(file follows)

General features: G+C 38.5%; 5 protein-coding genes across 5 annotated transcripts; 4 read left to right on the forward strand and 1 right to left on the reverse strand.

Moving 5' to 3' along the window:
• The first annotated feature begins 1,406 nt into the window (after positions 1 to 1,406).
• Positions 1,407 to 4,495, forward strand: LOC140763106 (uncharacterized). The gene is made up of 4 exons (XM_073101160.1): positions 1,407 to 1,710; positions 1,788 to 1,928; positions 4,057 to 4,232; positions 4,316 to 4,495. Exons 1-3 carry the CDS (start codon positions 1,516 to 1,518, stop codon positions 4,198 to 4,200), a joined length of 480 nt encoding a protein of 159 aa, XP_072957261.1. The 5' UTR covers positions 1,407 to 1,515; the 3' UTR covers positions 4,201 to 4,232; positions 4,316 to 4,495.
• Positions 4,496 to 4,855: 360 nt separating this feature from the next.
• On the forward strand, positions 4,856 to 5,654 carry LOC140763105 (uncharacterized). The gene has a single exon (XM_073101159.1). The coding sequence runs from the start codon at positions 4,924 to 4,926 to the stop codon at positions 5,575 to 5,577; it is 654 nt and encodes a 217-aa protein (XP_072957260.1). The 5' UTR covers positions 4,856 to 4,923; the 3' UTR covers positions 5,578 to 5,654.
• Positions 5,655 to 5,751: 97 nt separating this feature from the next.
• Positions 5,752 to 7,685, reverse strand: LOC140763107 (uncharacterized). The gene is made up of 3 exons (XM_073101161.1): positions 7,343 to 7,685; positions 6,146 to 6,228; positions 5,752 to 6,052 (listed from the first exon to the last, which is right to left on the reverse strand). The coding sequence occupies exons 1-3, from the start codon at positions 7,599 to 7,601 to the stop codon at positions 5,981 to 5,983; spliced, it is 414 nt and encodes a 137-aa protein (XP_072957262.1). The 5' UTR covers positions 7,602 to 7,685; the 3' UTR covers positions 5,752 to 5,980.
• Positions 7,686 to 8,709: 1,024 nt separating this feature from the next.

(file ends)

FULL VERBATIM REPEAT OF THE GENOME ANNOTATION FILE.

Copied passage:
General features: G+C 38.5%; 5 protein-coding genes across 5 annotated transcripts; 4 read left to right on the forward strand and 1 right to left on the reverse strand.

Moving 5' to 3' along the window:
• The first annotated feature begins 1,406 nt into the window (after positions 1 to 1,406).
• Positions 1,407 to 4,495, forward strand: LOC140763106 (uncharacterized). The gene is made up of 4 exons (XM_073101160.1): positions 1,407 to 1,710; positions 1,788 to 1,928; positions 4,057 to 4,232; positions 4,316 to 4,495. Exons 1-3 carry the CDS (start codon positions 1,516 to 1,518, stop codon positions 4,198 to 4,200), a joined length of 480 nt encoding a protein of 159 aa, XP_072957261.1. The 5' UTR covers positions 1,407 to 1,515; the 3' UTR covers positions 4,201 to 4,232; positions 4,316 to 4,495.
• Positions 4,496 to 4,855: 360 nt separating this feature from the next.
• On the forward strand, positions 4,856 to 5,654 carry LOC140763105 (uncharacterized). The gene has a single exon (XM_073101159.1). The coding sequence runs from the start codon at positions 4,924 to 4,926 to the stop codon at positions 5,575 to 5,577; it is 654 nt and encodes a 217-aa protein (XP_072957260.1). The 5' UTR covers positions 4,856 to 4,923; the 3' UTR covers positions 5,578 to 5,654.
• Positions 5,655 to 5,751: 97 nt separating this feature from the next.
• Positions 5,752 to 7,685, reverse strand: LOC140763107 (uncharacterized). The gene is made up of 3 exons (XM_073101161.1): positions 7,343 to 7,685; positions 6,146 to 6,228; positions 5,752 to 6,052 (listed from the first exon to the last, which is right to left on the reverse strand). The coding sequence occupies exons 1-3, from the start codon at positions 7,599 to 7,601 to the stop codon at positions 5,981 to 5,983; spliced, it is 414 nt and encodes a 137-aa protein (XP_072957262.1). The 5' UTR covers positions 7,602 to 7,685; the 3' UTR covers positions 5,752 to 5,980.
• Positions 7,686 to 8,709: 1,024 nt separating this feature from the next.